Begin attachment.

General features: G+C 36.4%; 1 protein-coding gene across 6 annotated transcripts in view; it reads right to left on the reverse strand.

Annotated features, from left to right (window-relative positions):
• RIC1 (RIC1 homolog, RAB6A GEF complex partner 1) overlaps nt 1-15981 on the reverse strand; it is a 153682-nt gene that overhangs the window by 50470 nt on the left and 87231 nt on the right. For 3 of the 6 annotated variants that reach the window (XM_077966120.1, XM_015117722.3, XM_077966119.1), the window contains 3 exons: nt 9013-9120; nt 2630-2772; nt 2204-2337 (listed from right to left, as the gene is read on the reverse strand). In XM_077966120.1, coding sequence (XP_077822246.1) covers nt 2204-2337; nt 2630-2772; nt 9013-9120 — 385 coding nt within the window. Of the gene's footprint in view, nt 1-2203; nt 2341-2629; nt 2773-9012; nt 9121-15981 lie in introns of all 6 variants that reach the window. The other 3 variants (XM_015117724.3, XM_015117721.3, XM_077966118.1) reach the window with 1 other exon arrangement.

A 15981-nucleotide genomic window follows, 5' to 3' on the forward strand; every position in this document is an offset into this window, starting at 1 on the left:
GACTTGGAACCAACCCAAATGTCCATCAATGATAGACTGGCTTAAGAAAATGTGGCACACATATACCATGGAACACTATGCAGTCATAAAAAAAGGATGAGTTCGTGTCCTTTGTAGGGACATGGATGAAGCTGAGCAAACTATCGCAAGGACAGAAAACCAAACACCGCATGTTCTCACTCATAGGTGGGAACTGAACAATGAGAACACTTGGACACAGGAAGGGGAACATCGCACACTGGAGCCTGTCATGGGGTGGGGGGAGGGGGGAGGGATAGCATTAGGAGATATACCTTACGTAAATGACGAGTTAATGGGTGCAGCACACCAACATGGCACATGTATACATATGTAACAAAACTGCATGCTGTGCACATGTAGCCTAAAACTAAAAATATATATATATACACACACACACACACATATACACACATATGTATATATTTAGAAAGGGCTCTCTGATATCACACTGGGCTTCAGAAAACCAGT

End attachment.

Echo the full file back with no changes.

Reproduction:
General features: G+C 36.4%; 1 protein-coding gene across 6 annotated transcripts in view; it reads right to left on the reverse strand.

Annotated features, from left to right (window-relative positions):
• RIC1 (RIC1 homolog, RAB6A GEF complex partner 1) overlaps nt 1-15981 on the reverse strand; it is a 153682-nt gene that overhangs the window by 50470 nt on the left and 87231 nt on the right. For 3 of the 6 annotated variants that reach the window (XM_077966120.1, XM_015117722.3, XM_077966119.1), the window contains 3 exons: nt 9013-9120; nt 2630-2772; nt 2204-2337 (listed from right to left, as the gene is read on the reverse strand). In XM_077966120.1, coding sequence (XP_077822246.1) covers nt 2204-2337; nt 2630-2772; nt 9013-9120 — 385 coding nt within the window. Of the gene's footprint in view, nt 1-2203; nt 2341-2629; nt 2773-9012; nt 9121-15981 lie in introns of all 6 variants that reach the window. The other 3 variants (XM_015117724.3, XM_015117721.3, XM_077966118.1) reach the window with 1 other exon arrangement.

A 15981-nucleotide genomic window follows, 5' to 3' on the forward strand; every position in this document is an offset into this window, starting at 1 on the left:
GACTTGGAACCAACCCAAATGTCCATCAATGATAGACTGGCTTAAGAAAATGTGGCACACATATACCATGGAACACTATGCAGTCATAAAAAAAGGATGAGTTCGTGTCCTTTGTAGGGACATGGATGAAGCTGAGCAAACTATCGCAAGGACAGAAAACCAAACACCGCATGTTCTCACTCATAGGTGGGAACTGAACAATGAGAACACTTGGACACAGGAAGGGGAACATCGCACACTGGAGCCTGTCATGGGGTGGGGGGAGGGGGGAGGGATAGCATTAGGAGATATACCTTACGTAAATGACGAGTTAATGGGTGCAGCACACCAACATGGCACATGTATACATATGTAACAAAACTGCATGCTGTGCACATGTAGCCTAAAACTAAAAATATATATATATACACACACACACACACATATACACACATATGTATATATTTAGAAAGGGCTCTCTGATATCACACTGGGCTTCAGAAAACCAGT